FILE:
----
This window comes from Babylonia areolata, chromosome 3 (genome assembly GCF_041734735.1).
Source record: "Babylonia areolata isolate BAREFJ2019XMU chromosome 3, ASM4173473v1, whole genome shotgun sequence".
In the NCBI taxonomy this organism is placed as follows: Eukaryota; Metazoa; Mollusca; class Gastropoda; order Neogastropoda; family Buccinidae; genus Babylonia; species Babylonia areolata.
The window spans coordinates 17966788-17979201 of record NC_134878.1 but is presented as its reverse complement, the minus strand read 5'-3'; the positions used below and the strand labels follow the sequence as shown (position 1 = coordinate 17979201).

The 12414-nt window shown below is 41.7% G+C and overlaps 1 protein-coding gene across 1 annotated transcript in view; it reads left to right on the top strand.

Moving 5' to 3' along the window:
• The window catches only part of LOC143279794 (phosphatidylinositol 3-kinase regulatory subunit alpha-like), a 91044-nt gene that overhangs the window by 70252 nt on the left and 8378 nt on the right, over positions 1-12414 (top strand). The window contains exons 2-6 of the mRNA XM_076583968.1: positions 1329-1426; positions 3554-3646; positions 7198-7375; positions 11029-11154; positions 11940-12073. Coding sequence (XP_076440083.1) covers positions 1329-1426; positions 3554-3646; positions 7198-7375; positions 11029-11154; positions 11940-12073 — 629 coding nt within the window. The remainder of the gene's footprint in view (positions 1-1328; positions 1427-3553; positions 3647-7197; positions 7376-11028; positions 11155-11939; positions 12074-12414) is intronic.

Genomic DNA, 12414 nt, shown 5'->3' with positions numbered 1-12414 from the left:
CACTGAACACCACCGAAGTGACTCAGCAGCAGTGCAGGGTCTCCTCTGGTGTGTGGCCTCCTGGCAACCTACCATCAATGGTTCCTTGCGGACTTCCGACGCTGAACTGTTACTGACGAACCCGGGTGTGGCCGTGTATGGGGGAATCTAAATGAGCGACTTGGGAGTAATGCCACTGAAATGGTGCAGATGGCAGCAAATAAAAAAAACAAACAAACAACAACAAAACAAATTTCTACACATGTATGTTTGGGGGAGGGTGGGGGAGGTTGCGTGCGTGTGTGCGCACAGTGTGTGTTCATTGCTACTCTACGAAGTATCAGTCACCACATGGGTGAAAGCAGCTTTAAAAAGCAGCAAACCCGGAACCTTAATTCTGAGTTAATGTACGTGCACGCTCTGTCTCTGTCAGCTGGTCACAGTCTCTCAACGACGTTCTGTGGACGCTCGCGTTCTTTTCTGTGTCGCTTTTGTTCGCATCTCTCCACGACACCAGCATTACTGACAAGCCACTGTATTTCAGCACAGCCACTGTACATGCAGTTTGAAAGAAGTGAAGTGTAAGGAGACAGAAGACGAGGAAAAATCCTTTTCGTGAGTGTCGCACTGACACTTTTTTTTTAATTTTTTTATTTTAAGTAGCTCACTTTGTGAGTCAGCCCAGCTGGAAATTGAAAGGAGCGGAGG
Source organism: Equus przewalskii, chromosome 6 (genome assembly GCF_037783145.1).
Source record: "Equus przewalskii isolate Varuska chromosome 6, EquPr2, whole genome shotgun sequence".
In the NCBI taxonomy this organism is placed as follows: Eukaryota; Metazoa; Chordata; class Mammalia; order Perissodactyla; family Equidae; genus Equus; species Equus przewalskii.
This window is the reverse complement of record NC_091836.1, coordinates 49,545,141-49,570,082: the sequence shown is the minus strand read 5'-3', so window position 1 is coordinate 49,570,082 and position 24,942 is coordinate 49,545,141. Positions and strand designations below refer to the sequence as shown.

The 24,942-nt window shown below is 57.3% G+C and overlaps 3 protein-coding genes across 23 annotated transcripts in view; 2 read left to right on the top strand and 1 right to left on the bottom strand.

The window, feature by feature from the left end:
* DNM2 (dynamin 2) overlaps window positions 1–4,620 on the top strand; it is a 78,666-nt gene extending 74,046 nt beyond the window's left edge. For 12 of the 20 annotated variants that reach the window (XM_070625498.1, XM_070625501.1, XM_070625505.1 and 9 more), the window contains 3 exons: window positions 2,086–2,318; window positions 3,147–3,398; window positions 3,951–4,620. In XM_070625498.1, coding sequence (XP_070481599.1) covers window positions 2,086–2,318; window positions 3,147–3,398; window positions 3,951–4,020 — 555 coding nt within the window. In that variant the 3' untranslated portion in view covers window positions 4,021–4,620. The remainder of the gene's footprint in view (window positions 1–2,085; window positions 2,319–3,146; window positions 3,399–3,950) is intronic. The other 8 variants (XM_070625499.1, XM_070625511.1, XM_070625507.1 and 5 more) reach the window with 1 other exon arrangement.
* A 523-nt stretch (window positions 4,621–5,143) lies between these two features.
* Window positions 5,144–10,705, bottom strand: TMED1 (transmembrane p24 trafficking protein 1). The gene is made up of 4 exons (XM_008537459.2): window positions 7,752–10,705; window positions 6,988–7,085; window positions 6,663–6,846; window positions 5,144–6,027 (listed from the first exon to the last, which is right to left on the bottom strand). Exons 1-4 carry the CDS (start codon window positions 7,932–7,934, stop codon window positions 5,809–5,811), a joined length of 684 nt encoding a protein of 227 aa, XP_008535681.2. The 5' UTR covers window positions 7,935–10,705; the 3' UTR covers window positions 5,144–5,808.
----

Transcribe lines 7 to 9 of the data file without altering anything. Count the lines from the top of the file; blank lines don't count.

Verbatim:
• The window catches only part of LOC143279794 (phosphatidylinositol 3-kinase regulatory subunit alpha-like), a 91044-nt gene that overhangs the window by 70252 nt on the left and 8378 nt on the right, over positions 1-12414 (top strand). The window contains exons 2-6 of the mRNA XM_076583968.1: positions 1329-1426; positions 3554-3646; positions 7198-7375; positions 11029-11154; positions 11940-12073. Coding sequence (XP_076440083.1) covers positions 1329-1426; positions 3554-3646; positions 7198-7375; positions 11029-11154; positions 11940-12073 — 629 coding nt within the window. The remainder of the gene's footprint in view (positions 1-1328; positions 1427-3553; positions 3647-7197; positions 7376-11028; positions 11155-11939; positions 12074-12414) is intronic.

Genomic DNA, 12414 nt, shown 5'->3' with positions numbered 1-12414 from the left:
CACTGAACACCACCGAAGTGACTCAGCAGCAGTGCAGGGTCTCCTCTGGTGTGTGGCCTCCTGGCAACCTACCATCAATGGTTCCTTGCGGACTTCCGACGCTGAACTGTTACTGACGAACCCGGGTGTGGCCGTGTATGGGGGAATCTAAATGAGCGACTTGGGAGTAATGCCACTGAAATGGTGCAGATGGCAGCAAATAAAAAAAACAAACAAACAACAACAAAACAAATTTCTACACATGTATGTTTGGGGGAGGGTGGGGGAGGTTGCGTGCGTGTGTGCGCACAGTGTGTGTTCATTGCTACTCTACGAAGTATCAGTCACCACATGGGTGAAAGCAGCTTTAAAAAGCAGCAAACCCGGAACCTTAATTCTGAGTTAATGTACGTGCACGCTCTGTCTCTGTCAGCTGGTCACAGTCTCTCAACGACGTTCTGTGGACGCTCGCGTTCTTTTCTGTGTCGCTTTTGTTCGCATCTCTCCACGACACCAGCATTACTGACAAGCCACTGTATTTCAGCACAGCCACTGTACATGCAGTTTGAAAGAAGTGAAGTGTAAGGAGACAGAAGACGAGGAAAAATCCTTTTCGTGAGTGTCGCACTGACACTTTTTTTTTAATTTTTTTATTTTAAGTAGCTCACTTTGTGAGTCAGCCCAGCTGGAAATTGAAAGGAGCGGAGG